Melvins review: The band were relentless until their set drew to a close with a brutal drum solo
PUBLISHED: 11:13 25 October 2018 | UPDATED: 11:21 15 November 2018
Veteran US rockers the Melvins made their debut appearance in Norwich and fans came out in force for their bass heavy set at The Waterfront.
The night opened with a distinguished support act in the form of Jon Spencer of The Jon Spencer Blues Explosion. Tonight he was with his band the Hit Makers. He played a long set for a support act with no let up in energy and passion. Unfortunately the sound was rather dense much of the time with Jon’s distinctive wild man rock vocals lost in overdriven guitar, synth and a double dose of percussion from a drummer and guy bashing the contents of a scrap yard with a couple of hammers.
The Melvins boasted two bass players, Steven Shane McDonald and Jeff Pinkus, who opened with a meandering spaced out instrumental which grew heavier as they were joined by drummer Dale Crover and guitarist Buzz Osborne who looked demonic in wizard robes and a mighty shock of white hair.
The band launched into the kind of rock that thunders through the veins with pain or pleasure depending on the listener’s taste and stamina. Those at the Waterfront went wild as this famously uncompromising act romped through new songs from latest album Pinkus Abortion Technician and across their back catalogue. All members shared vocal duties. The only weakness was Steven’s slightly lighter rock and roll vocals which didn’t quite carry at times but mostly the sound was well balanced. There was nuance to the noise with quieter moments and softer vocals, clattering percussion and touches of blues and rock and roll in the midst of the sludgy sound which influenced the likes of Nirvana and Soundgarden.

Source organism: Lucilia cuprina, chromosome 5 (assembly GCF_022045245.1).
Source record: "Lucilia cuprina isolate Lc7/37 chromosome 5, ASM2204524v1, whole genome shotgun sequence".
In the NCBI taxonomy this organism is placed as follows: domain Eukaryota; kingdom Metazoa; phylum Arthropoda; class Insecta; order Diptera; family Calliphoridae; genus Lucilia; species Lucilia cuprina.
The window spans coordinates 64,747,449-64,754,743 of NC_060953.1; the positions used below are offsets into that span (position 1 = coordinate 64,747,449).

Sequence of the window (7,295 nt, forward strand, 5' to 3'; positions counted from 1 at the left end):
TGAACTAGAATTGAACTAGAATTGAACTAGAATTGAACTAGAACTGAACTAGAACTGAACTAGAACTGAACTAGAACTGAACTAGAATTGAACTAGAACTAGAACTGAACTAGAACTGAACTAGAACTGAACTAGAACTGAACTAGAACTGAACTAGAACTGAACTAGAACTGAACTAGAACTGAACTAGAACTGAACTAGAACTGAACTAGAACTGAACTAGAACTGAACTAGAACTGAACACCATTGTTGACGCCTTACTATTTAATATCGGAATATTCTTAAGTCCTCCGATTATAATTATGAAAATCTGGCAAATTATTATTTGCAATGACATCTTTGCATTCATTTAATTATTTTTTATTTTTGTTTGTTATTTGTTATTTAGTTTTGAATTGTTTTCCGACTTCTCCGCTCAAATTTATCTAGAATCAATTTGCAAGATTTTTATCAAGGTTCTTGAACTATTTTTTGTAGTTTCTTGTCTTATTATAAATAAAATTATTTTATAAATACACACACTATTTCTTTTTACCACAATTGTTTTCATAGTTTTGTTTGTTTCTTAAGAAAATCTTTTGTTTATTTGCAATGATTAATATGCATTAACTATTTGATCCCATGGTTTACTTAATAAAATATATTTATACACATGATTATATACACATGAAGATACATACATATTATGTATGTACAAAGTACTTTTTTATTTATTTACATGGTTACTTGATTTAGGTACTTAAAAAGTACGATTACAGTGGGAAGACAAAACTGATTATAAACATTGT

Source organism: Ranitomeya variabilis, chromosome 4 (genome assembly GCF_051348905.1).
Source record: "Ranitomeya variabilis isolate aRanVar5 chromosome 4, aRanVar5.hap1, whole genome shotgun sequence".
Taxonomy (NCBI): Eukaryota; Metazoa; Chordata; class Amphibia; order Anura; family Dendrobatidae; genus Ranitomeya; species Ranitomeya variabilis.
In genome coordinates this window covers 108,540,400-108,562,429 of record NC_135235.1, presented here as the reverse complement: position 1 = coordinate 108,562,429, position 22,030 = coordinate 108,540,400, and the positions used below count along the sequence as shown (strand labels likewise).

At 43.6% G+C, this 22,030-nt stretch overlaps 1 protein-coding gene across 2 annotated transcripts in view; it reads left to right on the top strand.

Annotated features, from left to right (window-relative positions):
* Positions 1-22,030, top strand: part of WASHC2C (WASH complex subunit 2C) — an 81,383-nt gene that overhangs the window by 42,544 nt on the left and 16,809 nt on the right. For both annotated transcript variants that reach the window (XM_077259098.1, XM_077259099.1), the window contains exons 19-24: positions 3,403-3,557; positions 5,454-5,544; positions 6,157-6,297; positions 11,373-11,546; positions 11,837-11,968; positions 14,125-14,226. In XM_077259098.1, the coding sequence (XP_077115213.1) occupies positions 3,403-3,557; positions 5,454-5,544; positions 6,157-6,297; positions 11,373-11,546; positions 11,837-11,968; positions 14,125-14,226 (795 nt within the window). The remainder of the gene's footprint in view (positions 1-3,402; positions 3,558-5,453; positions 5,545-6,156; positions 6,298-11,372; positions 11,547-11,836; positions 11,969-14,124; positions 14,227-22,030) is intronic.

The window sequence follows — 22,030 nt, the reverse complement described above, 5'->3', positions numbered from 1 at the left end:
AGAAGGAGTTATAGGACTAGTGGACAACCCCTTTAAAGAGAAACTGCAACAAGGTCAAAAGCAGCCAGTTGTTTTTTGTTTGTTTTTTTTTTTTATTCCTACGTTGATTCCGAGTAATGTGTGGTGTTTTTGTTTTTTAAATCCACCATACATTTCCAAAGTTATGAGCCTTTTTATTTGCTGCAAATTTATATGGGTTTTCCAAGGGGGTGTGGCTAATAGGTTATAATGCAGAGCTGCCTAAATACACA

Things stepped up a gear when a mosh pit opened up during the classic Honey Bucket. This was followed by a personal highlight The Bit. As Buzz played the menacing twang of the intro over and over Dale stood behind the drum kit conducting the other two members to deliver swelling crescendoes of bass before all hell broke loose as the band delivered this deliciously evil piece of death metal from their back catalogue. It was followed by new song Don’t Forget to Breathe – a chant with a bluesy, sinister edge.
Fans continued throwing themselves around the mosh pit and the band were relentless until their set drew to a close with a brutal drum solo, more avant garde bass noodling and then the band departed leaving drummer Dale Crover to serenade the crowd with So Long, Farewell in a surreal ending to an absolute horror show of a gig!